More Cultural Exchanges Between ASEAN, Korea
By Kim Sue-young, Han Sang-hee
SEOGWIPO, Jeju Island _ Wrapping up the two-day ASEAN-Korea Commemorative Summit on the resort island of Jeju, President Lee Myung-bak said Tuesday that the self-governing province has the chance to become a world famous spot through the successful summit.
He also promised government support for the development of Jeju, the nation's island province.
``Thanks to Jeju residents' cooperation, we successfully held the commemorative summit,'' presidential spokesman Lee Dong-kwan quoted Lee as saying.
Referring to a naval base scheduled to be built here by 2014, the President said, ``It is an essential project for Jeju's development as well as national security.''
Lee also called for active support from Jeju citizens, stressing that the construction project would be beneficial for the island's tourism.
The government plans to make the naval base an ocean park and resort at which two 150,000-ton cruise ships can dock.
Globalization of Hansik
With the summit as momentum, the government also vowed to support the globalization of hansik, or Korean food.
``Food is the art of life and the essence of culture reflecting natural environments and history,'' Minister of Culture, Tourism and Sports Yu In-chon said.
Noting that Korean food is healthy and tasty, he added that the Jeju summit would be a chance to introduce Korean food and strengthen ties between Korea and ASEAN member states.
As part of efforts to promote Korean foods, President Lee Myung-bak barbequed lamd beef and abalone, a specialty of Jeju Island, and served them to the leaders during a luncheon at the Shilla Hotel Tuesday.
Cultural Exchanges With ASEAN
The commemorative summit was a place to help better the understanding of the cultures of Korea and ASEAN member states.
``It was a good chance to show Korea's culture to other Asian countries, and I also got to learn the differences between my culture and Korea's,'' Sombat Trongamontrum, a journalist from Thai News Agency, told The Korea Times.
Noting that Korean dramas and singers are very popular among teenagers in Thailand, he said ``In terms of the versatility Korean singers and actors have, it has given teenagers hope that Asian stars can also become popular internationally.''
Referring to the Jeju World Culture & Travel Expo held on the sidelines of the summit, he said that it needs to elevate this type of cultural cooperation and broaden it to other areas such as education and social issues.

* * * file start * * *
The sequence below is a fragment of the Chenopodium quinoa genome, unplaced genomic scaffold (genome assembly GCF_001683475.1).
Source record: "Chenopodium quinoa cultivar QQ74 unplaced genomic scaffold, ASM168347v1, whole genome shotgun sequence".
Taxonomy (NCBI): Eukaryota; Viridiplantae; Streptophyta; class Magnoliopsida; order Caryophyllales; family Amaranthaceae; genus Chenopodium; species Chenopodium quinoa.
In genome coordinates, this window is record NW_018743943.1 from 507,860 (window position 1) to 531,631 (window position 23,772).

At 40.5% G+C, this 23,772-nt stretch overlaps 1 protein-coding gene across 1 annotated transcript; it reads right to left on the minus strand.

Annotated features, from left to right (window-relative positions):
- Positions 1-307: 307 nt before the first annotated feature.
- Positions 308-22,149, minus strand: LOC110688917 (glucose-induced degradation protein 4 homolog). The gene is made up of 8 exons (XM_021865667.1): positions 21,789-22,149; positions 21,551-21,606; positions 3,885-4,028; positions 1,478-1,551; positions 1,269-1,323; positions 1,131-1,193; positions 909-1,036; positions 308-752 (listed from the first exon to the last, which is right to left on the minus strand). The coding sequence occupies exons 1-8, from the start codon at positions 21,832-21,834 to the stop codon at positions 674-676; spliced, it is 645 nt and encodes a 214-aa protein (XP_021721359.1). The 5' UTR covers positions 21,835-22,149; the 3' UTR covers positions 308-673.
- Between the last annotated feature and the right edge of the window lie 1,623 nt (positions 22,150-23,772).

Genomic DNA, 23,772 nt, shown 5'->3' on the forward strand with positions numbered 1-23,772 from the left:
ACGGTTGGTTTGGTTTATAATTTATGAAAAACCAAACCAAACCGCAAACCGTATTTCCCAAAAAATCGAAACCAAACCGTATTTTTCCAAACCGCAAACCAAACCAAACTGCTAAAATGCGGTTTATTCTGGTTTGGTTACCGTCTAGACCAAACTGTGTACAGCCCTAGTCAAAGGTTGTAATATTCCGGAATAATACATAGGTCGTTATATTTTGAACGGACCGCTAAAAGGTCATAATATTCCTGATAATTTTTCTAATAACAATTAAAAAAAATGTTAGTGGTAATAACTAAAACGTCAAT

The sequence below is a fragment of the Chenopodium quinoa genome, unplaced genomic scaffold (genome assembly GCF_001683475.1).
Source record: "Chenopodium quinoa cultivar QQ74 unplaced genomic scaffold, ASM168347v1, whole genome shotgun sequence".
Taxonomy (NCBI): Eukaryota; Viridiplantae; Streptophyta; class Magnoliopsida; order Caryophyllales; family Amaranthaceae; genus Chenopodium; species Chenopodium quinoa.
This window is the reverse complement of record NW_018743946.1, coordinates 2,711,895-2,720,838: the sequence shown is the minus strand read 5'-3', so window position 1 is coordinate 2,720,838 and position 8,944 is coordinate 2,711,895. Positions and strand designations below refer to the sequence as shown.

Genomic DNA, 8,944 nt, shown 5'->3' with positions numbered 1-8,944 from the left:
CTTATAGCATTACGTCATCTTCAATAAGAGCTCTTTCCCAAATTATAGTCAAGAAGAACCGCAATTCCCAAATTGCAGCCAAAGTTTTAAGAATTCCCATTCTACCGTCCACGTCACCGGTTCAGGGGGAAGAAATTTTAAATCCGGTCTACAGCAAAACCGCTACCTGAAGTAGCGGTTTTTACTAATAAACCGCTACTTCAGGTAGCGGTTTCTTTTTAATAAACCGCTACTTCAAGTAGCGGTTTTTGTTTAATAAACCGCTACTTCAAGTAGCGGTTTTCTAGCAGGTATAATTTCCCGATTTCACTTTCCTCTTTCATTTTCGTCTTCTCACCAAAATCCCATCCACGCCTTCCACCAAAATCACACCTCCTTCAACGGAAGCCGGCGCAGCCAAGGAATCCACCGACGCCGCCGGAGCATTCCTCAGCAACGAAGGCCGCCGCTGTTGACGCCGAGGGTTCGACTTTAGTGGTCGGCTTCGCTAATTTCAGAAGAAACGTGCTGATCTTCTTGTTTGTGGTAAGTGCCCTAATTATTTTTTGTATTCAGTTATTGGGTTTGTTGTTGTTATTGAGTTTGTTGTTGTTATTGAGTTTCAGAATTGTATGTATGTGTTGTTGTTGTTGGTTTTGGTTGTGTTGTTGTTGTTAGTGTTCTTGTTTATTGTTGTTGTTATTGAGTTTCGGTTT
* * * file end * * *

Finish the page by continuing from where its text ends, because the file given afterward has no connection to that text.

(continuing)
The 11 countries' efforts to boost cultural exchanges were embodied in the ASEAN-Korea Traditional Orchestra, which staged its inaugural performance here Sunday.
The group consists of 52 different traditional instruments played by 80 players from the constituent nations, and will continue to hold concerts around the world.
South Korea will step up its efforts for consistent, active cultural exchanges via the Asian Culture Complex to be completed in Gwangju in 2012.
It is expected to provide various venues for exhibition, performance, research and creation of art and culture.
Cooperation to Solve N. Korea Nuclear Issue
On the last day of the commemorative summit, the 11 leaders adopted a joint press statement on North Korea's nuclear test.
Moon Tae-young, spokesman at the ministry of foreign affairs and trade, said the department welcomes the joint movement, hoping that it would help solve the problem.
``It is good that the 10 ASEAN member countries spoke with one voice condemning the nuclear issue,'' he told The Korea Times.
He also reiterated that the government still wants to solve the North Korea issue through dialogue.
The 11 leaders condemned Pyongyang's provocation and urged the communist state to return to the six-party talks through a joint press statement they adopted at the end of the summit, describing North Korea's nuclear test and missile launches as clear violations of previous agreements.
The communist state conducted a second underground nuclear test May 25, which has heightened tensions on the Korean Peninsula and saw strong condemnation from the U.N.
According to reports, the secretive state has been preparing to test-fire a long-range missile despite the concerns of the international community.
Meanwhile, the CEO Summit, a sidelines event of the commemorative summit, offered opportunities for local businessmen to address their difficulties doing business in Southeast Asia and suggest future business projects to leaders from ASEAN.
Hong Moon-pyo, CEO of the Korea Rural Community Corporation, proposed promoting infrastructure construction regarding agriculture during meetings with leaders of Vietnam, Indonesia, Laos and Cambodia.
He said he received a ``positive response'' from the leaders and expressed hope that this gathering would prompt further economic cooperation between local and ASEAN companies.
The summit under the theme of ``Change, Challenge and Collaboration for Asia's Prosperity'' brought the ASEAN leaders and about 700 local and Southeast Asian companies together.
``I expect that this summit would trigger brisker exchanges of capital, human resources and culture with ASEAN,'' said Chung Dong-soo, director general of Invest Korea operated by the Korea Trade-Investment Promotion Agency (KOTRA).